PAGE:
Article

Evolution of early psychosis intervention services in Singapore

Department of Early Psychosis Intervention, Institute of Mental Health, Singapore.
East Asian archives of psychiatry : official journal of the Hong Kong College of Psychiatrists = Dong Ya jing shen ke xue zhi : Xianggang jing shen ke yi xue yuan qi kan 09/2012; 22(3):114-7.
Source: PubMed

ABSTRACT The alarmingly long duration of untreated psychosis in Singapore and probable severe consequences were the impetus for establishing the Early Psychosis Intervention Programme in 2001. In 2007, the Early Psychosis Intervention Programme became a part of the National Mental Health Blueprint. This study analysed the Early Psychosis Intervention Programme's key outcomes according to the case management model, and shows how the programme has evolved and expanded into indicated prevention by establishment of the Support for Wellness Achievement Programme focusing on at-risk mental state. The Early Psychosis Intervention Programme has incorporated an evaluation component into the clinical programme by administering regular structured assessments and generating operational statistics from the hospital's data systems. Based on data analysis from a study on consecutive patients accepted into the Early Psychosis Intervention Programme over a 4-year period, we found that at the end of 2 years of follow-up, majority of patients (85%) scored ≥ 61 on Global Assessment of Functioning (GAF) disability scale, while two-thirds (66%) met criteria for functional remission, which was defined as having a GAF disability score of ≥ 61 with engagement in age-appropriate vocation (gainfully employed or studying). There was also a significant decrease in the Positive and Negative Syndrome Scale for schizophrenia (t = 27.7, p < 0.05) and increase in GAF (t = 33.7, p < 0.05) mean scores from baseline at 2 years. As a national programme, the Early Psychosis Intervention Programme has articulated processes and outcome indicators to the stakeholders, and a periodic report card on these outcomes ensures accountability to the funders, patients, and their families.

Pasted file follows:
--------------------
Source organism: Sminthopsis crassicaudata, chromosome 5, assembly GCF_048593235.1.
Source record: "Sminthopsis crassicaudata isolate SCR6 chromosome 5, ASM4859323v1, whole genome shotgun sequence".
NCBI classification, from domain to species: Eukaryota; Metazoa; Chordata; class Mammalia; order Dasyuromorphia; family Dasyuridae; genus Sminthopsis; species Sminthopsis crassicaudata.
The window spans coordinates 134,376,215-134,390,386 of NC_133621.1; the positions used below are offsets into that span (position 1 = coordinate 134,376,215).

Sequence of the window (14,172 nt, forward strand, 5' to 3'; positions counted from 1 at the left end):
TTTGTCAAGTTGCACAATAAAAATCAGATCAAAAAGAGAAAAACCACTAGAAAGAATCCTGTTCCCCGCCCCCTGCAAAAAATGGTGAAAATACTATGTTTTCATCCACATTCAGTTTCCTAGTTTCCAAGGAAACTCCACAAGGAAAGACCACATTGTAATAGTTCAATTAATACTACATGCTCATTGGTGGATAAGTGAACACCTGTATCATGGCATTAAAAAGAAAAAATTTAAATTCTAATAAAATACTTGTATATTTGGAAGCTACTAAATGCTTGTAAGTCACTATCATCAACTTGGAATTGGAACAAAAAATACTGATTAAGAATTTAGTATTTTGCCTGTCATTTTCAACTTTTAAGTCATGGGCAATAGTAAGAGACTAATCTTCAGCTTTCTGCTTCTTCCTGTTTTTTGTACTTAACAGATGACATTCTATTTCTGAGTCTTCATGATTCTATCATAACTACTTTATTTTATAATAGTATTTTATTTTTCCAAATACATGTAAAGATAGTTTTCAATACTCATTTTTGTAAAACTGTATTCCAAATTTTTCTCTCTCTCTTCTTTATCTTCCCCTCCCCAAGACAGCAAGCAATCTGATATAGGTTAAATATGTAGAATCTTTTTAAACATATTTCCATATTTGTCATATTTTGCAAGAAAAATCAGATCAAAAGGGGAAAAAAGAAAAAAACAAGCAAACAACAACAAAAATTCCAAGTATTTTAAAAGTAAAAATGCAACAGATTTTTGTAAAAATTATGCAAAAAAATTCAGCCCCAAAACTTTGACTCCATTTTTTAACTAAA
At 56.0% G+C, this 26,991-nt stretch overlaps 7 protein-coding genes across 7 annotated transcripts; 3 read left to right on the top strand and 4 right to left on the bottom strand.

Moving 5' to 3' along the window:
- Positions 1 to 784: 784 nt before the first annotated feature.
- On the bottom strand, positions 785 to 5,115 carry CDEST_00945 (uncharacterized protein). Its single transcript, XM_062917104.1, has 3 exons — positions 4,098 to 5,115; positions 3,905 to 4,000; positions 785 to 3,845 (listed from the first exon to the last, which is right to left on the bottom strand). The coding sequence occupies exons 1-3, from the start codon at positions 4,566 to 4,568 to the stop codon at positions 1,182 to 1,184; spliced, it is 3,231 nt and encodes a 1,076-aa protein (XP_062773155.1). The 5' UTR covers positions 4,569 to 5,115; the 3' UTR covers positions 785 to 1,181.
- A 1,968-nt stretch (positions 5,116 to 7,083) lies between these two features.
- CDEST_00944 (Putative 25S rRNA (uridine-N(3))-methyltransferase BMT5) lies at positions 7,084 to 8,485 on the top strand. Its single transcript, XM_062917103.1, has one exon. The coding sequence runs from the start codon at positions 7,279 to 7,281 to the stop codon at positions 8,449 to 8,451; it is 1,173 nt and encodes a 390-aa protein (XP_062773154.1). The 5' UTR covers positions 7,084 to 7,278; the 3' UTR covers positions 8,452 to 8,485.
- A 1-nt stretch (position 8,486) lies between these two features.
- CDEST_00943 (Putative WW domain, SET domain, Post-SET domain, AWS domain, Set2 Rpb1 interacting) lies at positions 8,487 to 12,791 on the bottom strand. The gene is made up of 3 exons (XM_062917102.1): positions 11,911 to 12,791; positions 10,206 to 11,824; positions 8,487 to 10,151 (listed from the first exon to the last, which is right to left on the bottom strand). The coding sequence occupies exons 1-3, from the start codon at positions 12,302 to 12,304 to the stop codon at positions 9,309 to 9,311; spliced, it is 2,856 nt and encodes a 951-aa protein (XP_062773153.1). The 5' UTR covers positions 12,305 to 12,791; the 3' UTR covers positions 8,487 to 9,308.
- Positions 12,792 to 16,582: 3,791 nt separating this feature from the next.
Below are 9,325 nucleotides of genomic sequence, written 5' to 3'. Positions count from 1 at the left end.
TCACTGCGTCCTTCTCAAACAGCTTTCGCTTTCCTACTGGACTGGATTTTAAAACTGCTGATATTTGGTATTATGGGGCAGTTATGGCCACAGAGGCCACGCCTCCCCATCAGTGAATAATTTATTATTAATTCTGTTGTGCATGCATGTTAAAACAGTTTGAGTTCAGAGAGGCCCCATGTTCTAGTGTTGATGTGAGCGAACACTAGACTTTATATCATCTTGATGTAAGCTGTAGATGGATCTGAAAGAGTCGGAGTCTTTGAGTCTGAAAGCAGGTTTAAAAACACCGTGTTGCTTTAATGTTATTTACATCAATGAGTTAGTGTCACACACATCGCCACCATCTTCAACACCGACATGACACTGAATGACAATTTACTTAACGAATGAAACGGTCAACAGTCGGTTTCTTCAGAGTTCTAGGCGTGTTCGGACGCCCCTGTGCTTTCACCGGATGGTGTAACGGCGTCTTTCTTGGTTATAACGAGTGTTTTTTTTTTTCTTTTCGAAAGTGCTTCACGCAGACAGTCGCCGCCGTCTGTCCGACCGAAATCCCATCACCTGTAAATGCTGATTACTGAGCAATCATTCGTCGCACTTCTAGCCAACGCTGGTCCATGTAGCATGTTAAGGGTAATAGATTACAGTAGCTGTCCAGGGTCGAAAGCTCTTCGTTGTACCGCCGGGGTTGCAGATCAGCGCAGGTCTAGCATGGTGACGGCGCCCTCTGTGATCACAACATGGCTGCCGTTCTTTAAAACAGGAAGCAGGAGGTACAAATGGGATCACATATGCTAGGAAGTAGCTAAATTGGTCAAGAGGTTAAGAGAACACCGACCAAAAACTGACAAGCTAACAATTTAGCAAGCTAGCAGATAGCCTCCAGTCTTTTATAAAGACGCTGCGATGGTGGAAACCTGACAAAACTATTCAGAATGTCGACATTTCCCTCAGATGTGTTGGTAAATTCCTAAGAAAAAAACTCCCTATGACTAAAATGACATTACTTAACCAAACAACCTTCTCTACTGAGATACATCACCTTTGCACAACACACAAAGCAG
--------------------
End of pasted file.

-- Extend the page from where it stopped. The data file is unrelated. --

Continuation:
1 Follower
 · 
94 Views
  • Source
    [Show abstract] [Hide abstract]
    ABSTRACT: Objective: To describe the development and validation of the criteria used at the Personal Assessment and Crisis Evaluation (PACE) Clinic to identify young people at ‘ultra-high’ risk of developing a psychotic disorder within a short follow-up period.Method: The PACE Clinic criteria initially grew out of clinical observations and retrospective research describing the prodromal phase of first-episode psychosis. Early prospective research refined the criteria into the three intake groups for the Clinic. These criteria combine putative state and trait risk factors for psychosis. Whether or not a person meets criteria for one or more of these groups can usually be determined by a thorough psychological assessment interview. Two early studies are described that assess the validity of this screening protocol.Results: The transition rate to acute psychosis of the ‘ultra-high’ risk group identified in the second study was 41%.Conclusions: These results suggest that it is possible to accurately identify young people at imminent risk of psychosis. The PACE criteria have now been adopted (or adapted) by a number of other clinical research programs both in Australia (i.e. Psychological Assistance Service in Newcastle) and other programs in the United States and elsewhere. This research may lead the way to the development of preventive interventions for the ultra-high risk group.
    Australian and New Zealand Journal of Psychiatry 10/2000; 34(s2):S164 - S169. DOI:10.1046/j.1440-1614.2000.00798.x · 3.77 Impact Factor
  • Source
    [Show abstract] [Hide abstract]
    ABSTRACT: International declarations that articulate core values, goals and standards have played an important role in enhancing the quality of care in a number of areas of medicine. This document attempts this task for early intervention in psychotic disorders. It was originally inspired by the St Vincents declaration on the care of diabetes and carefully developed by David Shiers and Jo Smith with support from the Initiative to Reduce the Impact of Schizophrenia, National Institute for Mental Health in England and Rethink, resulting in the UK-focused Newcastle Declaration. The World Health Organization and the International Early Psychosis Association then collaborated to produce an international version of the declaration, which articulates the universal principles of early intervention and tries to blend these with local capacities and cultural diversity.
    The British journal of psychiatry. Supplement 09/2005; 48(48):s116-9. DOI:10.1192/bjp.187.48.s116

Preview

Download
4 Downloads
Available from